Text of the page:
We may not always operate in accordance with those qualities because what we learn and endure throughout our lives may take us out of alignment with those qualities, but they are intrinsically a part of us.

To help these qualities manifest more often, we must first raise our self-awareness and notice when we are not exhibiting those qualities. Then, we keep recreating and reinforcing a vision of ourselves as someone who consistently exhibits those qualities, and soon we make more decisions from this place of being. Then we also start enjoying the outcomes of making those decisions in terms of our relationships, improved habits, and peace of mind.

I know this makes it sound so simple. The truth is our brain defaults to make this type of change very challenging. It is possible, however, with a clear vision of the desired changes, resolve to stay self-aware, and commitment to sticking with it.

Which of the 9 areas covered so far feel the hardest to you?

Which do you want to dive into first, and which one do you want to avoid?

We’ll cover the last 3 categories next week.

 

Have a memorable, safe, EPIC new year!

Europe – The Final Countdown (Official Video)

Europe’s official music video for ‘The Final Countdown’. Click to listen to Europe on Spotify: http://smarturl.it/EuropeSpot?IQid=EuropeTFC As featured on 1982-1992.

Step 6 to Career Happiness: Refine! It is and it isn’t a Numbers Game

Numbers by MorebyLess of Flickr

 

A lot of people do not follow step five to happiness, asking for help, because they assume that the reasons they are not able to land the job that they want after making a concerted effort are beyond their control, or worse, that the problem is them. In other words, they feel beyond help. This is a dangerous and wildly inaccurate perspective, because it can lead to hopelessness and depression.

There has been a trend in the past year on LinkedIn I have been watching with concern. Against personal branding best practices, people are pouring their heart out about their despair in their status updates, as comments on other viral status updates, or even calling out people that they blame for their situation.

Even though most get what they seek with these actions, sympathy, encouragement, sometimes even advice or offers to help, there is a detriment to doing this, which I cover in my vlog, Get Interviews Through Your Network – The #1 Key Ingredient Most People Are Missing. However, some advice people give is good, and some of it, unfortunately, can actually make people feel worse in the end.

The advice that can be most damaging is that it is a numbers game. By the time someone has gone seeking advice online, they have usually already exhausted themselves replying to anything and everything for which they could possibly be a fit.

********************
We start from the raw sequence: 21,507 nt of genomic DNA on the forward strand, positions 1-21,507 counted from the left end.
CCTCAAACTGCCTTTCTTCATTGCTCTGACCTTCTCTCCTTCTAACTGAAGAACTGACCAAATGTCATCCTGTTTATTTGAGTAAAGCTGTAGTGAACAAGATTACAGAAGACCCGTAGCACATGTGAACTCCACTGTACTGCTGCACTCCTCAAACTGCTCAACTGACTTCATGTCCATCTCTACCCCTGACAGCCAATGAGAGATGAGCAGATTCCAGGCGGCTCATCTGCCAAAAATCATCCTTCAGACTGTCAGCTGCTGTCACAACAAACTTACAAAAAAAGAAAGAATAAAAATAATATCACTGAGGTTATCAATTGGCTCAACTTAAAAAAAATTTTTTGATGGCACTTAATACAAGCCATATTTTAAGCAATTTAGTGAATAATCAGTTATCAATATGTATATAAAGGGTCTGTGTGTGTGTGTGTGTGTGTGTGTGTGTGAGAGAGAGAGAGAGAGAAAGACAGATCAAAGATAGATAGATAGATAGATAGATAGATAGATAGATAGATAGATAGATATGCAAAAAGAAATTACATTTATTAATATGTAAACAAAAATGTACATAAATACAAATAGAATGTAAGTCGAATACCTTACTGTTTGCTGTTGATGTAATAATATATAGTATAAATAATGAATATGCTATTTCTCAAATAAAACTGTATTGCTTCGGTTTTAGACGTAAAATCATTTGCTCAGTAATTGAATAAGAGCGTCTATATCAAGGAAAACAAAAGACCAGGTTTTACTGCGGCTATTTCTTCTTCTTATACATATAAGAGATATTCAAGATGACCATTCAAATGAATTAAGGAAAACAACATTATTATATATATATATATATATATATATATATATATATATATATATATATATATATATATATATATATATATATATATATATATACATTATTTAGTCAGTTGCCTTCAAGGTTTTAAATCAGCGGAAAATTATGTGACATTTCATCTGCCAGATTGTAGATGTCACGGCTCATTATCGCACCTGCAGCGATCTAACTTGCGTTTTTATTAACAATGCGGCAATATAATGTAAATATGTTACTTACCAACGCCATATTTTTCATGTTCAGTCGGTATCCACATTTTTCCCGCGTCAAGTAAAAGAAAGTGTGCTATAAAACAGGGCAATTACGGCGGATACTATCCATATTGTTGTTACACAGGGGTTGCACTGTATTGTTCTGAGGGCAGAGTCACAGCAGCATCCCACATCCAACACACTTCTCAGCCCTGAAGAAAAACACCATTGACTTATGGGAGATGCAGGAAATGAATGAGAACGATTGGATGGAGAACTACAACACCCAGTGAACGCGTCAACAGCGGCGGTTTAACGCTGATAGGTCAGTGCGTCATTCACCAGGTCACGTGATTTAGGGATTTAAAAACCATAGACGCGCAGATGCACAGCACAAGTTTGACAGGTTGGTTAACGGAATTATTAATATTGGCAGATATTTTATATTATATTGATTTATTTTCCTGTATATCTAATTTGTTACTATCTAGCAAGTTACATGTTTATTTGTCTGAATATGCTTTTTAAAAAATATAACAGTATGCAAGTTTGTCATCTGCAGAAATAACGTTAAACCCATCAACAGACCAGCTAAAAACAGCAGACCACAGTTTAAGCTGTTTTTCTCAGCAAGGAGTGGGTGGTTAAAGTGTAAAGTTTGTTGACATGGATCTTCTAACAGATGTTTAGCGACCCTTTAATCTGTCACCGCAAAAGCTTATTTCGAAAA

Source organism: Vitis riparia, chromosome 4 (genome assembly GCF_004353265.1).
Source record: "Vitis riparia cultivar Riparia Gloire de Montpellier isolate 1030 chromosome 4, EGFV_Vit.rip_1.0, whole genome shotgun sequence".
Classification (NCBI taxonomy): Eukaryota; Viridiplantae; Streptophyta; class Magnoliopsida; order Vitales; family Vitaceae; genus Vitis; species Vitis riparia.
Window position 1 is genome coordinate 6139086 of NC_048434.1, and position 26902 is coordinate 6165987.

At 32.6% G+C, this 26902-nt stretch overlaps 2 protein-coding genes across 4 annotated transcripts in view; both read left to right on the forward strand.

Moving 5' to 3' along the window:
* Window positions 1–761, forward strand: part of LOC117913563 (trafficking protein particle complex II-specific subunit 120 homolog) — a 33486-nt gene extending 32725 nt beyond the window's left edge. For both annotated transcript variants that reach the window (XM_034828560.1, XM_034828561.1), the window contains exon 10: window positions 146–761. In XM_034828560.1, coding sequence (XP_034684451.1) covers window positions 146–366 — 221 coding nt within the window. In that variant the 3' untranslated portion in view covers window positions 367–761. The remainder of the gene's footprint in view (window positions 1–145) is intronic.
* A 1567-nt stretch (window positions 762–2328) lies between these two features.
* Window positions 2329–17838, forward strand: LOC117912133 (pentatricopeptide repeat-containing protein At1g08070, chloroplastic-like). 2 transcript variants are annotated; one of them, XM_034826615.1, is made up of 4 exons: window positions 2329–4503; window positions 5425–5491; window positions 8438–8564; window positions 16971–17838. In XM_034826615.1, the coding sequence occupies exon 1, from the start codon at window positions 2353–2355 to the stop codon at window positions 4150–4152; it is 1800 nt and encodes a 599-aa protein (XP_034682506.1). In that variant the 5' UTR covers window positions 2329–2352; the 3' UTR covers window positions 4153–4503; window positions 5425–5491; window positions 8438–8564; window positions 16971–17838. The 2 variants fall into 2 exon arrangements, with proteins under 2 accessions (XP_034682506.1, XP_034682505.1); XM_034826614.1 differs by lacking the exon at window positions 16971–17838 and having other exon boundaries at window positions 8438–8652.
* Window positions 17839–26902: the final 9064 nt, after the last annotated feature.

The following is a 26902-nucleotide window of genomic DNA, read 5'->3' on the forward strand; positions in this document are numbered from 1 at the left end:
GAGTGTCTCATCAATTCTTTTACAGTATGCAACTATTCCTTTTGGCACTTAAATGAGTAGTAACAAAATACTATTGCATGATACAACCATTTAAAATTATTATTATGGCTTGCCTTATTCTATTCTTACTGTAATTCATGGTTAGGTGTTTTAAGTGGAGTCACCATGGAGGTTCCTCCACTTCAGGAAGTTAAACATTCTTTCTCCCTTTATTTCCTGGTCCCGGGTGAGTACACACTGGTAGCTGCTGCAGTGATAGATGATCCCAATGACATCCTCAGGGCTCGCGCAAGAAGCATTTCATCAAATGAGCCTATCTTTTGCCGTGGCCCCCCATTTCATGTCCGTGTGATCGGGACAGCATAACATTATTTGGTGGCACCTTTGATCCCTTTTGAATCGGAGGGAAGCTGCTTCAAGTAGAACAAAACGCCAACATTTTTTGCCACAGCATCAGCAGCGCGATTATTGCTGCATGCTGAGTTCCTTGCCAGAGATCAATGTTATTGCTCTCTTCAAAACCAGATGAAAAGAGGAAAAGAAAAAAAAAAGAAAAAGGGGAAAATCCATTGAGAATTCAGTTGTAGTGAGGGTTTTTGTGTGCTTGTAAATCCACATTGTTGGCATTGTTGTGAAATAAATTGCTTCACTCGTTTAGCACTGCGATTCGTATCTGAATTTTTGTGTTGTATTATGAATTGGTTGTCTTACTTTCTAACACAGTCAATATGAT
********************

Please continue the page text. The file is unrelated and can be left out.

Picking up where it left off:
To hear that they just have to sustain that somehow can be very daunting. And, I do not think I need to repeat the definition of insanity.

What they really need to hear is that some of their activities are going to produce really great results, and when they discover what that is they do not have to spend nearly as much time and effort getting those results.

To be clear, the results you want to see in your job transition of course are interviews, but not just any interviews. Interviews are a big expenditure of our effort and energy. To do them right you have to do a lot of research, practicing and mentally practicing, making yourself look and feel professional, and then there is the adrenaline needed to just travel there and get through the interview. Then, of course, there is the energy that you spend after the interview wondering how you did, when you will hear something, when the appropriate time to follow up is, do you even want this opportunity, did they like you… On and on.

While momentum in your job transition does look like multiple viable opportunities in play at the same time, the key is “viable.” Judiciously give time and energy for opportunities that are a good fit for you and you for them.

Backing up a few steps, other results that indicate that you are doing the right activities, are introductions to other people relevant to your goals, whether they be in a target company or not. Even one introduction to someone who is well-connected can lead to multiple high-quality leads, if you can teach them how to develop those leads for you.

That is the other key – not only do you have to do the right activities, but you have to do them in the right way.

Though many people do not know what the right activities are and what the right way to engage and execute is, anyone can learn them. It is also true that this can differ from person-to-person based on individual goals, challenges, and strengths.

You can discover these on your own, which means instituting a good activity tracking system that also tracks your results, evaluating that on a regular basis, and experimenting with and tweaking your activities.

I estimate that if you were disciplined with inputting your activities, strong with data analysis, and bold enough to try various activities, that with some trial and error, you could be much more productive and efficient by week five or six.